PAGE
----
Waves Shape the Beach
The water in waves moves in closed orbitals. This makes waves a form of energy transfer without mass transfer. Since there is no mass transfer involved, waves are not affected by the Coriolis effect the way winds are. Therefore, they go straight ahead on deep water.
The velocity of the waves is a function of the depth, when the depth is less than half the wavelength. This is called shallow water, and it is relative to the wavelength. The shallower it gets, the slower the waves move. If waves come in obliquely towards a coast, the landward end of a weavecrest slows down the most. The imaginary wave rays bend towards the shore. This is called refraction. When the waves reach the shore obliquely, they create an alongshore current.
Since the period can not change when waves get in on shallow water, the wavelength decreases. This means that the same energy must be compressed over a smaller area. As shown here to the right the energy is related to the square of the wave height. Although some energy is lost by friction against the bottom, the net result is typically that the waves get higher shortly before reaching land.
Waves can not get steeper than 1:7 without breaking. They typically break when the depth is about 75% to 80% of the wave height. When they break they dissipate most of their energy. It is lost as turbulence, and if the bottom consists of sand, the turbulence can stir up large quantities of sand, which will remain for a number of seconds in suspension. This sediment is carried along by the longshore current, which typically reches from the shoreline to just off the breakers.
If the beach is steep the waves can reach the shoreface without breaking. The waves go up as swash on the beach, and return as backwash. The swash is in the direction of wave advance, while the backwash is in the downslope direction. If the waves come in obliquely this creates a zig-zag transportation pattern for sand on the beach. The net result also here is sand transport in the direction of the waves.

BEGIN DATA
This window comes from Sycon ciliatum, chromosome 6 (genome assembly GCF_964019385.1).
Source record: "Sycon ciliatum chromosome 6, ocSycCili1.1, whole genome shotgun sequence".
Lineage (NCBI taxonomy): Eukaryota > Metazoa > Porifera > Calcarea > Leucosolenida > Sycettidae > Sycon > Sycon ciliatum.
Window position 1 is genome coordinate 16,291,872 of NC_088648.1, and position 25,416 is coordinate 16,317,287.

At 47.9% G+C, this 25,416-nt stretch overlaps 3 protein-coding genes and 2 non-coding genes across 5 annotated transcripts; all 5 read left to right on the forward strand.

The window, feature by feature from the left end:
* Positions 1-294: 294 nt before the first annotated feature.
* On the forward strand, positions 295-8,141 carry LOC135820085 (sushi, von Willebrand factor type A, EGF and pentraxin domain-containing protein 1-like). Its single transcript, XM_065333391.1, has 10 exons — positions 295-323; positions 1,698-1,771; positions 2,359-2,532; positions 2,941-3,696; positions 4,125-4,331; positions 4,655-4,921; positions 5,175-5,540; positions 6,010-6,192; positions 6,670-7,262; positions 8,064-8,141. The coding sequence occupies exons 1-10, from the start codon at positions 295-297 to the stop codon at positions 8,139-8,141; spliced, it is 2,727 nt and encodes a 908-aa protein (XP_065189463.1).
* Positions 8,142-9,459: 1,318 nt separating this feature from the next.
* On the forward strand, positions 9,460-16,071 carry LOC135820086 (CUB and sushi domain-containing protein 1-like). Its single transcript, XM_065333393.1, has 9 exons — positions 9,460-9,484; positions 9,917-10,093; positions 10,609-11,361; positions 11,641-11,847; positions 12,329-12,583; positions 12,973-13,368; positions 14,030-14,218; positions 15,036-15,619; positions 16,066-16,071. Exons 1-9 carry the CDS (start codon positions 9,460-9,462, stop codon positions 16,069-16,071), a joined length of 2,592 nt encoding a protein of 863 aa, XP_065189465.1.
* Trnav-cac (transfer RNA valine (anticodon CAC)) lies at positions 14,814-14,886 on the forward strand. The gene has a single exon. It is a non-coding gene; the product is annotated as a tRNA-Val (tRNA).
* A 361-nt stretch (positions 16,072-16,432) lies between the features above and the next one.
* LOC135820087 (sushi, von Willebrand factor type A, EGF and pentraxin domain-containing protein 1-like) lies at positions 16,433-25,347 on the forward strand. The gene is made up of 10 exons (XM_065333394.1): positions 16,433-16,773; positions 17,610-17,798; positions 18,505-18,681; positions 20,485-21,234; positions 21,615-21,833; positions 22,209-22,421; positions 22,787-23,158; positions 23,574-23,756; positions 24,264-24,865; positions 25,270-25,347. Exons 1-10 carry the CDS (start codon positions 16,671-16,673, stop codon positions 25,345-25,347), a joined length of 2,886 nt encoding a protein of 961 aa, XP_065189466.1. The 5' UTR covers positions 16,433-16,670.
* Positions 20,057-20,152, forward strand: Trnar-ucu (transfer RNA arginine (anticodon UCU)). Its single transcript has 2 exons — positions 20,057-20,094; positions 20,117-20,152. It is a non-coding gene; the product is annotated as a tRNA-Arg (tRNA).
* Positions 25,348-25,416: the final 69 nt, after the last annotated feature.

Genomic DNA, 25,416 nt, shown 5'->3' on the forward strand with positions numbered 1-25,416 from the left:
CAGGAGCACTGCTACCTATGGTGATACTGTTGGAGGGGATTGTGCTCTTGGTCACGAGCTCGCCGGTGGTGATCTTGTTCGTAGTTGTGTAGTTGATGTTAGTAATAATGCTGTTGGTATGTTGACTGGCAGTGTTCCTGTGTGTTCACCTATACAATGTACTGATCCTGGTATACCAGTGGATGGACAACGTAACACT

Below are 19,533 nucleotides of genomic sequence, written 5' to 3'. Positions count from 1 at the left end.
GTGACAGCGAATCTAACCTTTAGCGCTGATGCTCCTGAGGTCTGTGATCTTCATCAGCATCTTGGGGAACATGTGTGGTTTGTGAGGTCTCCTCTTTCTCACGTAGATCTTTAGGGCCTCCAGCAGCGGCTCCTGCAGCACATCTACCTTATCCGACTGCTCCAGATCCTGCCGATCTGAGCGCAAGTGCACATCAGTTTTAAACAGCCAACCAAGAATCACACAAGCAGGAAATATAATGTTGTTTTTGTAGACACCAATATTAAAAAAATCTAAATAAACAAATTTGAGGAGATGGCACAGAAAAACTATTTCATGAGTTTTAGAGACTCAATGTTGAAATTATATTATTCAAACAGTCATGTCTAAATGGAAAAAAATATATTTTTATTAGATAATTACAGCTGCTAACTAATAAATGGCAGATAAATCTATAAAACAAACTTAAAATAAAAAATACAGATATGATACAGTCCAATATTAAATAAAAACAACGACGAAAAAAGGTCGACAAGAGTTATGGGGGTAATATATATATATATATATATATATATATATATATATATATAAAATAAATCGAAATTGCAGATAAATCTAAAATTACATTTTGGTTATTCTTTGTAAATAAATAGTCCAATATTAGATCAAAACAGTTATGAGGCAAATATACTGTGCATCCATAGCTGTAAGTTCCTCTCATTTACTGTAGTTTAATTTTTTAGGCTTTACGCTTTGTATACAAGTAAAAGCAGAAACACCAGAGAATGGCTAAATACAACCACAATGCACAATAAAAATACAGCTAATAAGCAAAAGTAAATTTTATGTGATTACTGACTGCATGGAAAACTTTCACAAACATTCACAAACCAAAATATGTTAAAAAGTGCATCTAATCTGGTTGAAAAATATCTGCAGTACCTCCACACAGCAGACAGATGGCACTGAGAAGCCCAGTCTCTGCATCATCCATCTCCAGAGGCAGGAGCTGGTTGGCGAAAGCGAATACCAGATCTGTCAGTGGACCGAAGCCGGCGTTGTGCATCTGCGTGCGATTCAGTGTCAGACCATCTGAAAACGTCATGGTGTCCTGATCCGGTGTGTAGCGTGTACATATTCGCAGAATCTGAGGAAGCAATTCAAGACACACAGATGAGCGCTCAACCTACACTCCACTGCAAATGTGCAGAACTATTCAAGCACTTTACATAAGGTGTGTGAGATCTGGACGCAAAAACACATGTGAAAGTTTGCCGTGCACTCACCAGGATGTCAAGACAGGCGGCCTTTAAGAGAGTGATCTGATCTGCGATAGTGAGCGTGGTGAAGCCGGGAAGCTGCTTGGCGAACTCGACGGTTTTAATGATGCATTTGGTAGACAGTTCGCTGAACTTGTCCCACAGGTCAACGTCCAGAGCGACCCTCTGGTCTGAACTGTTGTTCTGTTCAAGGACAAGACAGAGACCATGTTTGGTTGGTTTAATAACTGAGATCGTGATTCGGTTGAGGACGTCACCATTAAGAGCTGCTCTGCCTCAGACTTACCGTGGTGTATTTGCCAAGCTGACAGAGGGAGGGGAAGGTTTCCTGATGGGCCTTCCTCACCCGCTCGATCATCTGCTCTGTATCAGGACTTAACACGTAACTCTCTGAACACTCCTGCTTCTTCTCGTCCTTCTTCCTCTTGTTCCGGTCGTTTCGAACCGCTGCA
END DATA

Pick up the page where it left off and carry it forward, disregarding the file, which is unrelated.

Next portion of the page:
Beach erosion occurs when the incoming sediment transport to a stretch of coast is less than the outgoing. This can happen if the sediment transport capacity increases over the stretch of coast. It can also happen if the incoming capacity was not utilized, which would be the case if there was no sand available for transport. The latter is a common effect of human interference in the beach system.
Erosion can, however, also be natural. The sea level changes eustatically, and the land level changes isostatically and tectonically. This brings changes in the base level, which affects the beach equilibrium profile. As the geomorphologic development advances, the supply of sand from erosion of coastal bluffs can increase of decrease. The world is in a continous evolution, always on the way towards a quasi-equilibrium, but seldom reaching it.
Erosion and sedimention, also known as siltation, can be measured directly using a SediMeter instrument, either for research or for real-time monitoring. The latter may be necessary in e.g. navigation channels while dredging or construction is going on nearby.
The wave energy is a function of the square of the wave height. The energy in joule per square meter is given by:
r = water density
g = acceleration of gravity
hRMS = root mean square of the wave amplitude